What Uri Benenfeld Teaches Us
by Jonathan Rosenblum
May 26, 2009
Uri Benenfeld was called to the Torah for the first time this past Shabbos. On the face of it, that does not sound so remarkable; no doubt many Jewish boys had their first aliyah on Shabbos.
The difference, however, is that Uri cannot move any part of his body. He lives wracked with pain. But Uri can speak. And he can do mitzvos. For years, his father Moshe has been taking him in a wheelchair and special ambulance to the Satmar Bikur Cholim so that he can offer chizuk (encouragement) to the sick.
Before his bar mitzvah, he told his parents that he wanted to use his bar mitzvah money to sponsor the meals at Masbiah Soup Kitchen in Boro Park on the day of his bar mitzvah. So the day before he visited Masbia to personally oversee the preparation of the meals.
At the end of his visit, Uri told the manager of the restaurant, "Thank you very much for letting me come here and do mitzvos. I think that I did at least three mitzvos today. Probably some of the people who come here to eat are sick. So there is an aspect of bikur cholim (visitation of the sick). And for sure, the soup kitchen qualifies as hachnassas orchim (feeding and housing guests). And then, there is the mitzvah of tzedakah itself."
On the day of his bar mitzvah, Uri did not have the strength to put on tefillin until late in the afternoon. And he had to ask Rabbi Shimshon Sherer, the rav of his family's shul, to gather together his tzitzis so he could kiss them. But he did both with excitement.
At his bar mitzvah celebration, Uri spoke about what a privilege it was for him to be born Jewish. "I'm so lucky to be Jewish, even though I know it is going to be hard to put on tefillin. But I'm going to do it."
When someone asked him what was his favorite bar mitzvah present, he answered without hesitation: his tefillin. The tefillin shel yad, he admitted, is very hard to get on. But the tefillin shel rosh goes on easily, and he feels so special when he is wearing his tefillin.
When one sees a young person suffering so terribly, it is inevitable to ask: Why? There is no answer to that question, and cannot be from our earthly perspective. But we do not have to ask ourselves what is the purpose of Uri's life. He inspires anyone who has met him to think a bit more deeply about each mitzvah. He challenges those of us who take our ability to put on our tefillin in the morning for granted and rarely take the time to reflect on what a privilege it is to have been commanded to do so.
And when we see a young boy, who has suffered from a degenerative disease almost his entire life, able to focus his thoughts on what he can do for others, how can we not wonder at our own inability to think about anyone else when we have a hangnail or a canker sore?
On a recent Shabbos in Flatbush, I went to visit Uri. He was sleeping, but at least I saw how his parents, Moshe and Debby Benenfeld, and his older sister Rochele have devoted themselves to him. They built an addition to their home that is in effect a fully equipped hospital ward. The theme of Uri's bar mitzvah celebration was, "This is the day that Hashem has made; let us rejoice and be glad on it." And his parents and sister were fully entitled to their rejoicing. They too challenge us to ask whether we have done everything that we can for our own children.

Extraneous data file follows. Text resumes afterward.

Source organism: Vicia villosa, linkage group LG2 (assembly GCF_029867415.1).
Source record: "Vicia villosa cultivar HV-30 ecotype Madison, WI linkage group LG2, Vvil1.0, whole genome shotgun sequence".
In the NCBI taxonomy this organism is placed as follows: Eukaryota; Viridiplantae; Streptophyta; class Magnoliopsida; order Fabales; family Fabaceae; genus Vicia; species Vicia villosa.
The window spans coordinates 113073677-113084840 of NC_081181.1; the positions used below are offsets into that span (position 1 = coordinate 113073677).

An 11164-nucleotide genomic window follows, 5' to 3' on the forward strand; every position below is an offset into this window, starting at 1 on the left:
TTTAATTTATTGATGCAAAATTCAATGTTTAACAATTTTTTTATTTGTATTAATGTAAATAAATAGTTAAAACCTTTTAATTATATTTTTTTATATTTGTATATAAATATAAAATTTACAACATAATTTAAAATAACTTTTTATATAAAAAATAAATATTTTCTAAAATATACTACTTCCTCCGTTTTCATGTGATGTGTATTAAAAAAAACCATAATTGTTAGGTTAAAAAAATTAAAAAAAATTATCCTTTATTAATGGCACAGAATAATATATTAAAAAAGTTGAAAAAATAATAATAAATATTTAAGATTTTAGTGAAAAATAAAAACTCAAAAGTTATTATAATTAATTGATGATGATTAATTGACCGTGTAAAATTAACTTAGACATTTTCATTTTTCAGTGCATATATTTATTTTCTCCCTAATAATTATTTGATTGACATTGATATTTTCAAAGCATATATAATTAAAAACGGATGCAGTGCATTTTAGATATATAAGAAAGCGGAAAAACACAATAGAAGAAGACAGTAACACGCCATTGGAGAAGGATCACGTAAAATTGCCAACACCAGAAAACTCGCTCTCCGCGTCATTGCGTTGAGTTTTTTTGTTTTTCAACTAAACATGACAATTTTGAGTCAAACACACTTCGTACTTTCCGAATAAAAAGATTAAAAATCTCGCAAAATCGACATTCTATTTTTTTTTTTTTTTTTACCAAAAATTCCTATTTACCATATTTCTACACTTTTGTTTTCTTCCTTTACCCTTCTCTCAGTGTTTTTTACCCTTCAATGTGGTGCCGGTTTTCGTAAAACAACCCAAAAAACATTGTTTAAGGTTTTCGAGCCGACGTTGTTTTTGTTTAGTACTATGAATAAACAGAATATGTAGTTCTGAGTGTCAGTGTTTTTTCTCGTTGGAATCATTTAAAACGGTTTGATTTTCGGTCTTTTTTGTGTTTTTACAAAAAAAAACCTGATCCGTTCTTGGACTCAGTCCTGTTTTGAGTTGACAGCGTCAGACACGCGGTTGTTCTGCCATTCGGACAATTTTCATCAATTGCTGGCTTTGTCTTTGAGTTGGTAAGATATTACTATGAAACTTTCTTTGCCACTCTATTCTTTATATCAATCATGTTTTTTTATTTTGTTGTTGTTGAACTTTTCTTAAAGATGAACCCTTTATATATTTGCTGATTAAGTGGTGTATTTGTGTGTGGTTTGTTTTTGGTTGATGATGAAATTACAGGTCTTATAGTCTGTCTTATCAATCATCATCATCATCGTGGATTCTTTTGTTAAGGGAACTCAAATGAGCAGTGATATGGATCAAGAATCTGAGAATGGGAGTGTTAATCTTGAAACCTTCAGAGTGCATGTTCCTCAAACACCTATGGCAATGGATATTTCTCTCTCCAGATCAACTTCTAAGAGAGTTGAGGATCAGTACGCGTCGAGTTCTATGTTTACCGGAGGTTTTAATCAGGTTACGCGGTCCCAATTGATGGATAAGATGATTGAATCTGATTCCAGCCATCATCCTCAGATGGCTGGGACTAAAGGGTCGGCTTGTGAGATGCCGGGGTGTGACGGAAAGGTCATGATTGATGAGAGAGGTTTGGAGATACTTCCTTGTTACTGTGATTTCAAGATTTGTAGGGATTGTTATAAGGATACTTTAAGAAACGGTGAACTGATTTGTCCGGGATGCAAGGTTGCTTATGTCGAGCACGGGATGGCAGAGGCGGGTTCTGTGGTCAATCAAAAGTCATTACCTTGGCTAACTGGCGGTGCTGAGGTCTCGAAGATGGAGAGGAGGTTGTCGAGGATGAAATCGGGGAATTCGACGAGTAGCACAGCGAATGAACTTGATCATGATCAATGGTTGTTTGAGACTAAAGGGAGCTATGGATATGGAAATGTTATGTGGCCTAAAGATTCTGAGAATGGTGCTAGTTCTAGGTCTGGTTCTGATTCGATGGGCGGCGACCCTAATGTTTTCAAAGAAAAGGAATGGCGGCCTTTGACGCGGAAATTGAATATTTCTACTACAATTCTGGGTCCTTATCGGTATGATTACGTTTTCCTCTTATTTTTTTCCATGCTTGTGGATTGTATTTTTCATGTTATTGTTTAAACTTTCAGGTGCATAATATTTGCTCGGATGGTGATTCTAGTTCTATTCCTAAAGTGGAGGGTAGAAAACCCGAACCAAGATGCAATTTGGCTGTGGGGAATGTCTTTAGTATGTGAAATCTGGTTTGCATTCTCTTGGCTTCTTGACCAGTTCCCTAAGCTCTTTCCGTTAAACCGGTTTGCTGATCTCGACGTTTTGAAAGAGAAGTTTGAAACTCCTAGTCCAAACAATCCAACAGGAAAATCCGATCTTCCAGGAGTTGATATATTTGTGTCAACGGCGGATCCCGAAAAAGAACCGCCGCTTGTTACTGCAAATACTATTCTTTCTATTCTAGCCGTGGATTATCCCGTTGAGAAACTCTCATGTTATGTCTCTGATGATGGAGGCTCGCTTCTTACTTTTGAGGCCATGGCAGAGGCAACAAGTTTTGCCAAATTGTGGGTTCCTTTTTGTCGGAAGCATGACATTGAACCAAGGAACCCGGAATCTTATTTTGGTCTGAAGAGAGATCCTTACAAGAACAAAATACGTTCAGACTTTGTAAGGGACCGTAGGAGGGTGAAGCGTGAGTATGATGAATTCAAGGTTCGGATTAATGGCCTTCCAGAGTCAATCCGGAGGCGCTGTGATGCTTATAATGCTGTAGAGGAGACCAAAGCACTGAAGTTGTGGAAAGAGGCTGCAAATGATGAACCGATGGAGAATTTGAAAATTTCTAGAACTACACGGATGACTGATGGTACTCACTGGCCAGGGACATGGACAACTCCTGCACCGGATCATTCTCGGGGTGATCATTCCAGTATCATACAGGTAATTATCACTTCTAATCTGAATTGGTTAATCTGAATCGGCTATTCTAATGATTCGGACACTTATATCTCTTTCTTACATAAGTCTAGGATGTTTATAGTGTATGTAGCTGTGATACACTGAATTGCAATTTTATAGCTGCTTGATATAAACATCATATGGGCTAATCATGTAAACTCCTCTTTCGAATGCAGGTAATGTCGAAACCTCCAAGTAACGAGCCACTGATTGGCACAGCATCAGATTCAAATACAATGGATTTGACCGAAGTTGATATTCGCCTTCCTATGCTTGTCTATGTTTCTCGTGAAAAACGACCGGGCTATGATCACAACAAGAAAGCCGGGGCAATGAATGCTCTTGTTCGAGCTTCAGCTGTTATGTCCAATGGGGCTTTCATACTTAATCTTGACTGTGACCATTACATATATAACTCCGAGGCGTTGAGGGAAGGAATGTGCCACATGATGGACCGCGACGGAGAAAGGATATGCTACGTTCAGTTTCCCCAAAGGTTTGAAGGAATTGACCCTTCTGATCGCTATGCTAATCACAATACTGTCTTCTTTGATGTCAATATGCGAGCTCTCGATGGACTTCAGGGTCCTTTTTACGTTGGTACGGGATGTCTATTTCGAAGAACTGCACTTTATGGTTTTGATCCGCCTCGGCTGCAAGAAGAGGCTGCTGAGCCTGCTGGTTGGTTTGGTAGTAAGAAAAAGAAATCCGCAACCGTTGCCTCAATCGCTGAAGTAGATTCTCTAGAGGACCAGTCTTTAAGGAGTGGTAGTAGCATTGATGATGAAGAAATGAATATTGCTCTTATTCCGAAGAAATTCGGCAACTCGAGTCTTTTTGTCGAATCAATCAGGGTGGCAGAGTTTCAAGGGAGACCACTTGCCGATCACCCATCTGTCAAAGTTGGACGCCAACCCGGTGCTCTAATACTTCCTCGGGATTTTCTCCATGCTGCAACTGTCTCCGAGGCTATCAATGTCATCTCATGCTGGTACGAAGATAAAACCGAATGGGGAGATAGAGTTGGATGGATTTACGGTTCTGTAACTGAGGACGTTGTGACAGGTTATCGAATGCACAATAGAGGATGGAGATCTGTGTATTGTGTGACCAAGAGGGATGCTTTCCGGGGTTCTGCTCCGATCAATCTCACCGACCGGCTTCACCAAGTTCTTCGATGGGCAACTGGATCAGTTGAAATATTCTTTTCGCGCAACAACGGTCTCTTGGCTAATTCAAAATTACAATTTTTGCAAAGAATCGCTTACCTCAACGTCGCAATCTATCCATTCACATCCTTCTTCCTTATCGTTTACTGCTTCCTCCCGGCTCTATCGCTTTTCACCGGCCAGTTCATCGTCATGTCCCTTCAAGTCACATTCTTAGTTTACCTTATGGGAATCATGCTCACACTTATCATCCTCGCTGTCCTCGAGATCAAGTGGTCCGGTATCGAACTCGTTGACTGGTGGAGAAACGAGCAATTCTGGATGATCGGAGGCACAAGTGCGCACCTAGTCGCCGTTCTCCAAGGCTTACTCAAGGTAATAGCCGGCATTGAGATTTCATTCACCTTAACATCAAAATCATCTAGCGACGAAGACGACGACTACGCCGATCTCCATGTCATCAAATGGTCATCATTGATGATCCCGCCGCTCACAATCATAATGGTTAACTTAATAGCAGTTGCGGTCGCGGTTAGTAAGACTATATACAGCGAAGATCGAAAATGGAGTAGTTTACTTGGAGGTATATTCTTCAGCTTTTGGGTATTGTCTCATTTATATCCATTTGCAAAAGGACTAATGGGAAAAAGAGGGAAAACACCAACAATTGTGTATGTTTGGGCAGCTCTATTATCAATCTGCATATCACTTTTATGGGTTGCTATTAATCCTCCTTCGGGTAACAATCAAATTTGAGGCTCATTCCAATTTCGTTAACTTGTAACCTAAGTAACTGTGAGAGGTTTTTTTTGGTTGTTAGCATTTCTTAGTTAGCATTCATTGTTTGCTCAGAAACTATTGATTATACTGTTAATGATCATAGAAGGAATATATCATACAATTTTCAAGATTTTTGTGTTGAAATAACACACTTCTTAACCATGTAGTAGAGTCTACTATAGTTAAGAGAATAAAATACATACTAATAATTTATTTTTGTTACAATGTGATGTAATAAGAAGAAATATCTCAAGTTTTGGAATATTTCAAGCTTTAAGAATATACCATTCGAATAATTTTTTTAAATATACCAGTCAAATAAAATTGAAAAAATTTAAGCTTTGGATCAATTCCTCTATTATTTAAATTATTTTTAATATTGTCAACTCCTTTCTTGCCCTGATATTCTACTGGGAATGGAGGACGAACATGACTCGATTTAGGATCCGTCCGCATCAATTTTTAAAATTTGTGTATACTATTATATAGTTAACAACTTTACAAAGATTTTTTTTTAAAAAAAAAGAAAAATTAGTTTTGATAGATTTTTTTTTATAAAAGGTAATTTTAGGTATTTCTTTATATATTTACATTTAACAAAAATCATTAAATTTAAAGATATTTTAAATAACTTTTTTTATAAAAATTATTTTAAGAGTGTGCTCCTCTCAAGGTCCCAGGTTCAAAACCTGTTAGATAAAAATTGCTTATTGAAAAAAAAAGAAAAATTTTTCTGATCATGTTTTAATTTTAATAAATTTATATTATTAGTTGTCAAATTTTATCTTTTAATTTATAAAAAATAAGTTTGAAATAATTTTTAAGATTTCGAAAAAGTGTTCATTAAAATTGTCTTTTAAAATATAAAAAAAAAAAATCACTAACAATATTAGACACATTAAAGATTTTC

SEEING AND HEARING about Uri's determination to wrest every possible mitzvah from his life, I could not help reflect about how careless we often are with our own lives. Three weeks ago, a reader sent me an Email, in which she described seeing a father driving down the street with a young child on his lap and another two young children standing in the back seat without seat belts. Her efforts to signal to the driver were unavailing so she took down the license plate number and called the police line for reporting dangerous driving.
The dispatcher's first question to her was, "Were they chareidim?" Now, I don't think for a minute that all those who endanger their lives or those of their children are chareidi. But how can we understand that such behavior exists at all in our community, much less that it is not uncommon?
Surely a Torah perspective should give us a heightened awareness of the preciousness of each moment. Hasn't each of us heard many times how the Vilna Gaon cried on Yom Kippur over six minutes that he could not account for in the preceding year, and how he lamented on his deathbed his imminent departure from a world in which each moment affords many opportunities to acquire eternal reward. And if each moment is precious, how much more so our very lives?
Yet we frequently act as if being the Chosen People means that the laws of physics have no application to us. A friend of mine recently tried to convince a young mother strapping her infant's car seat into the front seat that she was doing something very dangerous because the air bag could crush an infant. To no avail. The woman had no patience to take the time to maneuver the car seat into the back seat.
In America, summer in the country often takes the form of a game of Russian roulette, with disaster waiting to happen in the form of some late night accident; in Israel, the annual Lag B'Omer pilgrimage to Meron does the same.
Speed limits and fire codes are not rules enacted by gentiles to embitter our lives, but to protect those lives. And the rule, "Hashem protects fools," offers us no shield against recklessly ignoring well known dangers.
If we all spent a few moments prior to Shavuos reflecting on the thrill Uri Benenfeld experiences with the performance of each mitzvah, our celebration of the receiving of the Torah would be greatly intensified. And our determination to guard our own lives so that we can continue learning Torah and performing its mitzvos would be strengthened.
Related Topics: Jewish Ethics, Jewish Holidays, World Jewry
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